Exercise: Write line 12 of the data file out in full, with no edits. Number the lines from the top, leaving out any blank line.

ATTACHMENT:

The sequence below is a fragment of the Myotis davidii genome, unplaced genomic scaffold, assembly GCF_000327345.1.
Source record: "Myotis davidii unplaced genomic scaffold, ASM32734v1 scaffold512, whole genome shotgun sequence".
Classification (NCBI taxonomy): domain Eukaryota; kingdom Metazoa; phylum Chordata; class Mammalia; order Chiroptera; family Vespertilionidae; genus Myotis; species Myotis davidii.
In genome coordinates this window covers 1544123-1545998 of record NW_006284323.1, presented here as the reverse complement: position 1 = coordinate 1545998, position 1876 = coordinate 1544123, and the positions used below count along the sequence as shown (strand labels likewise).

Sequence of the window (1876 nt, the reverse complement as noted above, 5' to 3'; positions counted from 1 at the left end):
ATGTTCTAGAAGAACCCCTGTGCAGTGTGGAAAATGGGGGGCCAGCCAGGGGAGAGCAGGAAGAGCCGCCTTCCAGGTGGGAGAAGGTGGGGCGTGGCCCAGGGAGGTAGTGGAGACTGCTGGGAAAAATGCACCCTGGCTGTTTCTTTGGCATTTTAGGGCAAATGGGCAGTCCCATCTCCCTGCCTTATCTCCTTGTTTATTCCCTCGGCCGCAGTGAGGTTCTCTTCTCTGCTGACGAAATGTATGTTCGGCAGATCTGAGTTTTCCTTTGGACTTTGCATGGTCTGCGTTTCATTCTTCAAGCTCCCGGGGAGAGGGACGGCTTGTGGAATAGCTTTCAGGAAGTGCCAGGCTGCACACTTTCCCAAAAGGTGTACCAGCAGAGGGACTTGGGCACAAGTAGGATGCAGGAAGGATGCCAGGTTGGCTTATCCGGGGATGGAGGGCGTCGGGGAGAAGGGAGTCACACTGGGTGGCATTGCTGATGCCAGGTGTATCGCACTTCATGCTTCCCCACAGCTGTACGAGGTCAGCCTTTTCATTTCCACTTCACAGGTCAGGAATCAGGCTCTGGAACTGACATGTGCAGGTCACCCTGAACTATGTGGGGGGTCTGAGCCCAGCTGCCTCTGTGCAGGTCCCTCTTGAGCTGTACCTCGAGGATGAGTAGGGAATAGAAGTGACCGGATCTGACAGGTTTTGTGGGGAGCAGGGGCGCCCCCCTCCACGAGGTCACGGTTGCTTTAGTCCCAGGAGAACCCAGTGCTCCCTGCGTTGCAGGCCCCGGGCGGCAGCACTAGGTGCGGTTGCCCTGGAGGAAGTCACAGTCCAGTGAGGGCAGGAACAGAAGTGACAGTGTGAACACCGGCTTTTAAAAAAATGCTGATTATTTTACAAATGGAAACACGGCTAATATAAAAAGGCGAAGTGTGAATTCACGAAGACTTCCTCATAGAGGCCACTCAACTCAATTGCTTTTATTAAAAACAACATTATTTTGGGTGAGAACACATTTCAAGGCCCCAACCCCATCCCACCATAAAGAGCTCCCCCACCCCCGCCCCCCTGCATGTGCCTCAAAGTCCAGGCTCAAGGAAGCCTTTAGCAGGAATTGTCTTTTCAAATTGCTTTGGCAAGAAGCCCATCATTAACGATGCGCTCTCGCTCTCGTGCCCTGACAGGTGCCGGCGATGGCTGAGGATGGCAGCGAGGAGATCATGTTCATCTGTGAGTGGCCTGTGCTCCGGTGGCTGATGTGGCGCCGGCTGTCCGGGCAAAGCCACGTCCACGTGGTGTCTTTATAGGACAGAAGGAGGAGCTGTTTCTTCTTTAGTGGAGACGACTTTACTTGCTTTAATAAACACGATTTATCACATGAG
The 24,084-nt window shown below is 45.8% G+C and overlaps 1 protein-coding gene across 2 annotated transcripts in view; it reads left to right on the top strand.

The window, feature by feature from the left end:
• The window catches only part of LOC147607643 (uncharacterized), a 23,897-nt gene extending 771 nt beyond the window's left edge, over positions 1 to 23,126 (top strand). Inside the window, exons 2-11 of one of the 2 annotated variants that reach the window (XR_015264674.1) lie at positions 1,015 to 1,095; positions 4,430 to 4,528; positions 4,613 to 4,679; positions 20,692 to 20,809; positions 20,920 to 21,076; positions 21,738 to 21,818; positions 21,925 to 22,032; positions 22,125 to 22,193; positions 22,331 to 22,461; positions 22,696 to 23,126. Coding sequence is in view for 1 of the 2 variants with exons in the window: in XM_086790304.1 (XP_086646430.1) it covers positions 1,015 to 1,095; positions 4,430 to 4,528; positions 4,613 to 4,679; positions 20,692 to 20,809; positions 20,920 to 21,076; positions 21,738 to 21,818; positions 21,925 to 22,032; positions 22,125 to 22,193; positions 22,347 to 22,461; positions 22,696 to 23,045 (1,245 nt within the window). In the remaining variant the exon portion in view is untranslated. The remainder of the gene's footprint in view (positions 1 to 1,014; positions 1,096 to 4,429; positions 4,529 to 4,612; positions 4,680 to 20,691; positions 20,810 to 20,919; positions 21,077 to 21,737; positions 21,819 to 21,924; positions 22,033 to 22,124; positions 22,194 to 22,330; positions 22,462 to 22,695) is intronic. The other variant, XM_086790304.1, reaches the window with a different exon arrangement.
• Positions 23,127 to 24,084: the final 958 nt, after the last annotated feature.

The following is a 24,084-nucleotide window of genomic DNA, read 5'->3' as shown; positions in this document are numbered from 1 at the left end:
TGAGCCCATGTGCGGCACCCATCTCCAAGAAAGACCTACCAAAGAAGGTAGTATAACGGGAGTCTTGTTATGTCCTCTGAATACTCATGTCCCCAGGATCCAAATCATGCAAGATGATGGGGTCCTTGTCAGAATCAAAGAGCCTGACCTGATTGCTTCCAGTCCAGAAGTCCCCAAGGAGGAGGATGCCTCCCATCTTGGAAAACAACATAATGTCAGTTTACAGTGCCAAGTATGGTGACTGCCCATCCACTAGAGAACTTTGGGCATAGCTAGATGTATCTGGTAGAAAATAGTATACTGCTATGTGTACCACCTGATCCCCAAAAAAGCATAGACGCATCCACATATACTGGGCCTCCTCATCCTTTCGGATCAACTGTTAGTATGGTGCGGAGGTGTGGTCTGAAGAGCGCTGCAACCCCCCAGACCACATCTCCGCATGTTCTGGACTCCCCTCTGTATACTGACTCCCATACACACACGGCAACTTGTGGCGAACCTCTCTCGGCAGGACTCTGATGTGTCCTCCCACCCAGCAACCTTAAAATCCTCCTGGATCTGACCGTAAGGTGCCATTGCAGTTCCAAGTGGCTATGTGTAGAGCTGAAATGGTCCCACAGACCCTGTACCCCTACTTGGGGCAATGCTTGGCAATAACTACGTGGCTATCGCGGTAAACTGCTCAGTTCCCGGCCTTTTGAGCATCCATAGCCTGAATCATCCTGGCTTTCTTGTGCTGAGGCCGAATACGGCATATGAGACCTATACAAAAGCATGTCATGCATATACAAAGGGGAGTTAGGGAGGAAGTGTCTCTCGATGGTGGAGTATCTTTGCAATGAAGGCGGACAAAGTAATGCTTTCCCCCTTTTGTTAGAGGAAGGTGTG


TGAGCCCATGTGCGGCACCCATCTCCAAGAAAGACCTACCAAAGAAGGTAGTATAACGGGAGTCTTGTTATGTCCTCTGAATACTCATGTCCCCAGGATCCAAATCATGCAAGATGATGGGGTCCTTGTCAGAATCAAAGAGCCTGACCTGATTGCTTCCAGTCCAGAAGTCCCCAAGGAGGAGGATGCCTCCCATCTTGGAAAACAACATAATGTCAGTTTACAGTGCCAAGTATGGTGACTGCCCATCCACTAGAGAACTTTGGGCATAGCTAGATGTATCTGGTAGAAAATAGTATACTGCTATGTGTACCACCTGATCCCCAAAAAAGCATAGACGCATCCACATATACTGGGCCTCCTCATCCTTTCGGATCAACTGTTAGTATGGTGCGGAGGTGTGGTCTGAAGAGCGCTGCAACCCCCCAGACCACATCTCCGCATGTTCTGGACTCCCCTCTGTATACTGACTCCCATACACACACGGCAACTTGTGGCGAACCTCTCTCGGCAGGACTCTGATGTGTCCTCCCACCCAGCAACCTTAAAATCCTCCTGGATCTGACCGTAAGGTGCCATTGCAGTTCCAAGTGGCTATGTGTAGAGCTGAAATGGTCCCACAGACCCTGTACCCCTACTTGGGGCAATGCTTGGCAATAACTACGTGGCTATCGCGGTAAACTGCTCAGTTCCCGGCCTTTTGAGCATCCATAGCCTGAATCATCCTGGCTTTCTTGTGCTGAGGCCGAATACGGCATATGAGACCTATACAAAAGCATGTCATGCATATACAAAGGGGAGTTAGGGAGGAAGTGTCTCTCGATGGTGGAGTATCTTTGCAATGAAGGCGGACAAAGTAATGCTTTCCCCCTTTTGTTAGAGGAAGGTGTG